The exemplary self-regulating fuser does not need a micro-controller or a DC power supply for temperature regulation and opening/closing the nip.

PTC Ceramic

The exemplary self-regulating fuser uses a heating element made of positive temperature coefficient (PTC) ceramic. The specific PTC ceramic used may be one of the many available in the family of PTC ceramic materials. Those of ordinary skill in the art are familiar with PTC ceramics.

PTC ceramics are inherently self-regulating in temperature. PTC ceramics start with a relatively low resistance at ambient temperature. However, as it heated, a PTC ceramic offer increasingly and significantly more resistance as it reaches its design temperature threshold (sometimes called its “Curie temperature threshold”). Consequently, the PTC ceramics inherently achieve temperature control without any computerized controller to manage and maintain its temperature. Also, these PTC ceramics have relatively fast warm-up times.

Exemplary PTC Fusing System

FIG. 2 shows a thermally self-regulating fusing system 200, which may be part of a TTO device or other device employing a fusing function. The thermally self-regulating fusing system 200 is relatively stationary. It does not have mechanics enabling it to rotate or move up-and-down like the rollers of FIG. 1 do.

The thermally self-regulating fusing system 200 employs positive temperature coefficient (PTC) ceramic 212 as the heating element. A PTC ceramic is self-regulating in temperature and needs no external temperature control system.

The thermally self-regulating fusing system 200 has a heating assembly 230 that includes an aluminum extrusion 220, its nip cap 222, and a PTC sub-assembly 210. Arrow 252 shows the path of the sheet media.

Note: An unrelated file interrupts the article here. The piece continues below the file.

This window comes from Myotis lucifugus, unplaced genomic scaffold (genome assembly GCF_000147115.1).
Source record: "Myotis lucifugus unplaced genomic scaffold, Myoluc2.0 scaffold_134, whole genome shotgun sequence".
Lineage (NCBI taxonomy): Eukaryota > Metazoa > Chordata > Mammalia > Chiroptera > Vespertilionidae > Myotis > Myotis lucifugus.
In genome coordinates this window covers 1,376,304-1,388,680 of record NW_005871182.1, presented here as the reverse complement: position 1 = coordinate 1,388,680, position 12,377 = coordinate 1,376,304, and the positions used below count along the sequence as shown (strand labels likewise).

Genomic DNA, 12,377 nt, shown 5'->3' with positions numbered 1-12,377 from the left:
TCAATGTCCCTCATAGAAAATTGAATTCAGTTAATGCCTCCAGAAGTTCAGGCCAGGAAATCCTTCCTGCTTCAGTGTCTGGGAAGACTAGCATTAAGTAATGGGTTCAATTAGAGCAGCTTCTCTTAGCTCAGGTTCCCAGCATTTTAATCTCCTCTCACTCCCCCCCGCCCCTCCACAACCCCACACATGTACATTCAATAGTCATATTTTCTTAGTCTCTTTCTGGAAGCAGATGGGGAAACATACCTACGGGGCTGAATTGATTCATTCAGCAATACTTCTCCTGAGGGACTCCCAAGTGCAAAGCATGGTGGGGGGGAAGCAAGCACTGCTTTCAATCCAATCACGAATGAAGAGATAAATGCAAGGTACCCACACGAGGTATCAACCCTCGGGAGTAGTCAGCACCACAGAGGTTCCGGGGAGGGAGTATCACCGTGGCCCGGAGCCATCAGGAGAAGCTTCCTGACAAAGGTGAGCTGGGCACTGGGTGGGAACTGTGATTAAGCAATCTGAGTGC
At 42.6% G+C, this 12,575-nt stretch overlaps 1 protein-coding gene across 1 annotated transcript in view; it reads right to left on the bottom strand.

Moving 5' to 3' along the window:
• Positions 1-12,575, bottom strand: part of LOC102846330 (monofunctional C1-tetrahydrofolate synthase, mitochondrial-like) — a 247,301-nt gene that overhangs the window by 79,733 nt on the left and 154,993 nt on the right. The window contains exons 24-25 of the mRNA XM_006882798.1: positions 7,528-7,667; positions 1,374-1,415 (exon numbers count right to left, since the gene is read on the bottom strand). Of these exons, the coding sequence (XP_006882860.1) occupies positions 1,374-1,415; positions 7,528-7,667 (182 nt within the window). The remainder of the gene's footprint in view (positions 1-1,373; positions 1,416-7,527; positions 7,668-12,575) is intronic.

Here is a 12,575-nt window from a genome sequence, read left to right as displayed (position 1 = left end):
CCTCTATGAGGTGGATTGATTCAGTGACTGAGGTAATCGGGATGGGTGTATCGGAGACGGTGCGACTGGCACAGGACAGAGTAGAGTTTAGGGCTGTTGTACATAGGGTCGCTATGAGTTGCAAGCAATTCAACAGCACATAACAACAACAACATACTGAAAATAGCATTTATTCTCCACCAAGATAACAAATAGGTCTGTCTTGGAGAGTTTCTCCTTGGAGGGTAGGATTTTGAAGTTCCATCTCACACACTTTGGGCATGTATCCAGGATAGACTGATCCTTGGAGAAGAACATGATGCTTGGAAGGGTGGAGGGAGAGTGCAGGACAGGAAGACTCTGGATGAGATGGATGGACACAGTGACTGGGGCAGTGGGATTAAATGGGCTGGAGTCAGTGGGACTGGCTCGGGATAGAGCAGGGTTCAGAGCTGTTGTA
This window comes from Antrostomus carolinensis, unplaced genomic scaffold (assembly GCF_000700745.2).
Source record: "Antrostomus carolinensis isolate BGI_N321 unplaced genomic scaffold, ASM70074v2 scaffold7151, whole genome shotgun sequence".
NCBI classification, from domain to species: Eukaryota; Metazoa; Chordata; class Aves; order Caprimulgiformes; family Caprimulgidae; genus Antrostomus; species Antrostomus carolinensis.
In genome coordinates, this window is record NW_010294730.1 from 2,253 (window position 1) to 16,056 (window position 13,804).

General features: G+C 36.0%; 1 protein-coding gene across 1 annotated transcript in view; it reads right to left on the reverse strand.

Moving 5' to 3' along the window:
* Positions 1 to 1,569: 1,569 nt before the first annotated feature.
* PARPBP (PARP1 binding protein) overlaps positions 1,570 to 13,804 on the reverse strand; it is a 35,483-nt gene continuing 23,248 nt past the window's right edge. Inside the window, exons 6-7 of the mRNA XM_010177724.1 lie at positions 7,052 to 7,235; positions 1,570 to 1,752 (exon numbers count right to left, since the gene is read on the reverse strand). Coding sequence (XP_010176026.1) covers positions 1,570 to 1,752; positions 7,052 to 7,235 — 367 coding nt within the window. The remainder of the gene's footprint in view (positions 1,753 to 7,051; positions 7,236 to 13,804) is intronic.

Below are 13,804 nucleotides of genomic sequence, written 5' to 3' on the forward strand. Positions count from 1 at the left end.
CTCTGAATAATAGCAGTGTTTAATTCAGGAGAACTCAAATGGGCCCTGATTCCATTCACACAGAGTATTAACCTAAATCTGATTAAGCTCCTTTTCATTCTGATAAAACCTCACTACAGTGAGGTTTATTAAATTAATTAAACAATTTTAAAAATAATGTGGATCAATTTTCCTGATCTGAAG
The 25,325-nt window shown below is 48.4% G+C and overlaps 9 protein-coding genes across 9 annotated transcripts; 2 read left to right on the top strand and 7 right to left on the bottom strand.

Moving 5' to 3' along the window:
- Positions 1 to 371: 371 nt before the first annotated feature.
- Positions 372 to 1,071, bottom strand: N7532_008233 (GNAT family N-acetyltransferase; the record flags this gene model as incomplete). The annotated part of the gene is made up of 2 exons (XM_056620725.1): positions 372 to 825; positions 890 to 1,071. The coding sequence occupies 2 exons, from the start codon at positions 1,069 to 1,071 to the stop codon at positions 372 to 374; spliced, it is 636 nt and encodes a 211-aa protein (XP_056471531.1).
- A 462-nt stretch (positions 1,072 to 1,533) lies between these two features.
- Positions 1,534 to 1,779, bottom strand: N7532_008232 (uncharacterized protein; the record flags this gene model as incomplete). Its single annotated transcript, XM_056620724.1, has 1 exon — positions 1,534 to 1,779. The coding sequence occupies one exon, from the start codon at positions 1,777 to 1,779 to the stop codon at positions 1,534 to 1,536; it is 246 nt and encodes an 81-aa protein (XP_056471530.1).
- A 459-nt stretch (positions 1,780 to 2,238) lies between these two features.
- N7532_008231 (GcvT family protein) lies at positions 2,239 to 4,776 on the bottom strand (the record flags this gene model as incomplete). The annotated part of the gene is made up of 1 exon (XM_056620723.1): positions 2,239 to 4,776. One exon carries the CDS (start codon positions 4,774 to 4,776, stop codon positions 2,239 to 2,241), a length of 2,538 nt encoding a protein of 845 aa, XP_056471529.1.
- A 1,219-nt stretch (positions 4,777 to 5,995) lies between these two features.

The PTC sub-assembly 210 includes the PTC ceramic 212 wrapped in a flexible polyimide film circuit 214 (such as KaptonŽ by DuPont). The polyimide film circuit provides an electric potential across the PTC ceramic's short dimension.

This PTC sub-assembly 210 is then pressed into a pre-stressed aluminum extrusion 220. This may be done with the aid of some thermally conductive high-temperature grease.

The tip surface of the aluminum extrusion 220 is wrapped with a self-adhesive silicone elastomer-PTFE laminate (e.g., 0.5 mm thick) which provides the necessary compliance to form a fusing nip area 250, local compliance to accommodate media surface irregularities, and a low coefficient of friction to allow paper or other suitable media 230 and TTO film 240 to slide smoothly through the nip area 250. For ease of illustration, the TTO film 240 is depicted as a sheet. However, it typically is a continuous web.

This laminate forms a “nip cap” 222. This may also be called a “covering” for of the heating assembly that is exposed to the nip area 250. It is desirable for the nip cap 222 to have compliance towards the film-side of the nip to force the coating into the topology of the media 230.